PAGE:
Follow these guidelines to set up Layer 3 security chain
devices to support decryption broker:
Configure security chain devices with Layer 3 interfaces
to connect to the security chain network. These Layer 3 interfaces
must have an assigned IP address and subnet mask.
Do not include devices that modify IP or TCP headers in a
security chain, or be sure to disable any features that perform
these functions. If the security chain returns a session to the
firewall with a modified IP or TCP header, the firewall drops the
session as it can no longer match it to the original pre-decrypted session.
Set the default gateways for security chain devices:
all security chain devices except the last device in the chain,
configure the default gateway to be the IP address of the next inline device.
For the last security chain device, configure the default
gateway to be the firewall’s Secondary Interface IP address. This
ensures that the last device returns the traffic flow to the firewall.
(When you configure a decryption forwarding profile, you’ll assign
one of the decryption forwarding interfaces to be the decryption
broker Secondary Interface. See Objects > Decryption > Forwarding
Profile > Secondary Interface, and use this interface’s IP address).
If you configured the firewall to direct sessions through
the security chain bidirectionally, you must also set the default
gateway of the first security chain device to be the firewall’s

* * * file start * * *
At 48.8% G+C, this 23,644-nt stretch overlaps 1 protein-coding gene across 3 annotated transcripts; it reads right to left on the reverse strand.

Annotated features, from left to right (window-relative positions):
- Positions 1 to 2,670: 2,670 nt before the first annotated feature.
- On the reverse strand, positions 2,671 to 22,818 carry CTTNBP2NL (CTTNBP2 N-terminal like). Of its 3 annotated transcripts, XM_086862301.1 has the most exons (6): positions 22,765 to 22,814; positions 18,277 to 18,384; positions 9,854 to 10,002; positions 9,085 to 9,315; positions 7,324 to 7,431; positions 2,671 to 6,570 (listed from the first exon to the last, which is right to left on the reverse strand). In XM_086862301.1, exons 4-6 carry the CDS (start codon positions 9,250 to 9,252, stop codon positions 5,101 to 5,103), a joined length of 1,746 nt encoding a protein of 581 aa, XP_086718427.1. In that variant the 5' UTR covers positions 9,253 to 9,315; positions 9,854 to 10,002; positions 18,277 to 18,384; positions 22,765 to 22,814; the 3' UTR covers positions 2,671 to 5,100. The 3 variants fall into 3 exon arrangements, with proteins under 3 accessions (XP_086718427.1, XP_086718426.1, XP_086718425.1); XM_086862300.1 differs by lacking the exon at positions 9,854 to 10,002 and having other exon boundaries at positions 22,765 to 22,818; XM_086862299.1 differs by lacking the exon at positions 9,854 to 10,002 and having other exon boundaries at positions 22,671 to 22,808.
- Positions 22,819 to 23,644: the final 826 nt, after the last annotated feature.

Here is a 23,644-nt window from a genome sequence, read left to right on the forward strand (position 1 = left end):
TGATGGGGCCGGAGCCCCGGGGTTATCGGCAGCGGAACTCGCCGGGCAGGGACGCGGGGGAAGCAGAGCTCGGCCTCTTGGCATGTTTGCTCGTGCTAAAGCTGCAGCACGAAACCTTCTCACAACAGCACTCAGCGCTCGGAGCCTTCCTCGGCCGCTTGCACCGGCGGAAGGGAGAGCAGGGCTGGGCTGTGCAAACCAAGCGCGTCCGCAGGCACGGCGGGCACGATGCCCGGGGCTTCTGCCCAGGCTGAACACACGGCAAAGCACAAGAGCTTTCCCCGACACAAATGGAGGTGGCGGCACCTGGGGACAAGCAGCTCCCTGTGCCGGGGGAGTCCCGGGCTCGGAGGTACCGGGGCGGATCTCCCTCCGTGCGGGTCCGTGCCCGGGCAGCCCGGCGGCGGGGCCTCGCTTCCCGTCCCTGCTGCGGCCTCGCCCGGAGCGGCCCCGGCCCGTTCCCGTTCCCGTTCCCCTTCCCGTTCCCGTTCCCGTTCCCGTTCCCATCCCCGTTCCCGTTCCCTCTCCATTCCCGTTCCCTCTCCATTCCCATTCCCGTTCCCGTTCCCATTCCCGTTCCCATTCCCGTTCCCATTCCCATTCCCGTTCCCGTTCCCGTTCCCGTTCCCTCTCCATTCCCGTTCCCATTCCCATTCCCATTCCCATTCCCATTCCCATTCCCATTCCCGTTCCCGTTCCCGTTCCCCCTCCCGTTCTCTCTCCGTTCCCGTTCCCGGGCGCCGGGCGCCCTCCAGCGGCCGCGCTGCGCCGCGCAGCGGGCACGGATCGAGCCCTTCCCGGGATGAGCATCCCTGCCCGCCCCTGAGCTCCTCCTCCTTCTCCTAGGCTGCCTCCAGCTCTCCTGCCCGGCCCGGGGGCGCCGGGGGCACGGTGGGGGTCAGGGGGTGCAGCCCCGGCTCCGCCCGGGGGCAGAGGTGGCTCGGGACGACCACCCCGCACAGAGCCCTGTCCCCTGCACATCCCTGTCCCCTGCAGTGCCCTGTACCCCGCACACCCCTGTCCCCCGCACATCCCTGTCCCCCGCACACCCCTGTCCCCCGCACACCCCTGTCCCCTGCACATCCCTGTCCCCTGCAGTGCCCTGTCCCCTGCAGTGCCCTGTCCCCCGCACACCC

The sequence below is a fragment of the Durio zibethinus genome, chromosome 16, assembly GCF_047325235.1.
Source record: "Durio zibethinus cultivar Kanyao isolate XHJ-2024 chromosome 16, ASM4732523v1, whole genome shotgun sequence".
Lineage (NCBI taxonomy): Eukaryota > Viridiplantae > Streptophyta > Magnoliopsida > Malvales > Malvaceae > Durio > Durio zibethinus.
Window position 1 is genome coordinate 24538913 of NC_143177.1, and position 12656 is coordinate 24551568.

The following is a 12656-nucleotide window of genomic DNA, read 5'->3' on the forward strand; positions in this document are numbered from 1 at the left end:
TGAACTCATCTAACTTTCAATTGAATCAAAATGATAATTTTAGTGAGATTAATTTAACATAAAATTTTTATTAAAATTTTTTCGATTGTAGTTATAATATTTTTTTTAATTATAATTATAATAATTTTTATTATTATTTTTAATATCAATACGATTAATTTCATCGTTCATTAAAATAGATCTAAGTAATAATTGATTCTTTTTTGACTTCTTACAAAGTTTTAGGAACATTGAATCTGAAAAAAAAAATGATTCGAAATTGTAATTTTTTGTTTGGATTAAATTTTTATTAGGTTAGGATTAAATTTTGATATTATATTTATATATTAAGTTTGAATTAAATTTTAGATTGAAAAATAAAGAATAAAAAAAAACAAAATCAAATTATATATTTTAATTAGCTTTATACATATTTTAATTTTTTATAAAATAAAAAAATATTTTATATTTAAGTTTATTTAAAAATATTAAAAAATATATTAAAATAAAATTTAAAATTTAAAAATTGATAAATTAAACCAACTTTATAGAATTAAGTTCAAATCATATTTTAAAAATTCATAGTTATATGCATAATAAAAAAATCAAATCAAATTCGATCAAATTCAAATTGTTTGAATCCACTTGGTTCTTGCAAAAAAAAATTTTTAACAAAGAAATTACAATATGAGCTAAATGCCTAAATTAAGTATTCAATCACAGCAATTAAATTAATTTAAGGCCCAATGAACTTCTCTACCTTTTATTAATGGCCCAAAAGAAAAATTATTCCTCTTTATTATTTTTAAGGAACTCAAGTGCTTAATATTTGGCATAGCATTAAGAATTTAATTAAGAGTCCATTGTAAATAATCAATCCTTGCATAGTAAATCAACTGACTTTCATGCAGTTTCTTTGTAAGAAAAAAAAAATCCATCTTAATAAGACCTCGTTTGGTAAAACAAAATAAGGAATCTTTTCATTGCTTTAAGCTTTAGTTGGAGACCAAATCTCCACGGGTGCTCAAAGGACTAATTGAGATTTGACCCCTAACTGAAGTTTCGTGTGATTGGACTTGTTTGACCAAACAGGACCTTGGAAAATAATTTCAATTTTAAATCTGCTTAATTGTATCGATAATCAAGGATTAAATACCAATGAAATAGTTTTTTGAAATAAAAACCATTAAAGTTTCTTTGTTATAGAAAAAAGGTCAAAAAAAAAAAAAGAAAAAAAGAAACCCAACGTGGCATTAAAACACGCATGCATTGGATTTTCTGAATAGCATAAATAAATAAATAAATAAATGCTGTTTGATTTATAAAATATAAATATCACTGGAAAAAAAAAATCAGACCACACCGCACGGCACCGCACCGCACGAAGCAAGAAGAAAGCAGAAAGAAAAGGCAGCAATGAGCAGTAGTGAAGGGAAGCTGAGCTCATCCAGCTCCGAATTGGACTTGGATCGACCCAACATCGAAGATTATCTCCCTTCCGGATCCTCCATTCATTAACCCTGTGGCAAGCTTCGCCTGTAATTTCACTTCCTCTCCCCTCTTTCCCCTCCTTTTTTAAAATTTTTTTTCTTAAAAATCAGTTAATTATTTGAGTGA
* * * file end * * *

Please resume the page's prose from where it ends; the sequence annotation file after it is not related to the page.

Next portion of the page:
Primary Interface IP address (When you configure a decryption forwarding
profile, you’ll assign one of the decryption forwarding interfaces
to be the decryption broker Primary Interface. See Objects > Decryption
> Forwarding Profile > Primary Interface, and use this interface’s
Confirm that the firewall and security chain can effectively
communicate: check that the router that directs traffic between
the firewall and the security chain is configured correctly, and
that security chain devices are configured with static routes to
appropriately direct traffic.
Security chain devices should not originate traffic to a
network outside of the security chain. The firewall blocks traffic
that it cannot match to the original pre-decrypted session. However,
if a security chain device requires Internet access to receive updates,
make sure that the device can access a separate network (for example,
via the device’s management port) to facilitate those updates.
When configuring multiple security chains, it is a best practice
to deploy enough security chains to provide excess capacity in the
event of a security chain failure. If you enable the firewall to
perform Security Chain Health Checks, and a security chain fails,
the firewall continues to distribute decrypted sessions among the
healthy security chains. If there are not enough healthy chains
to cover the additional load, that single security chain failure
could result in cascading failures as the remaining healthy security
chains are oversubscribed.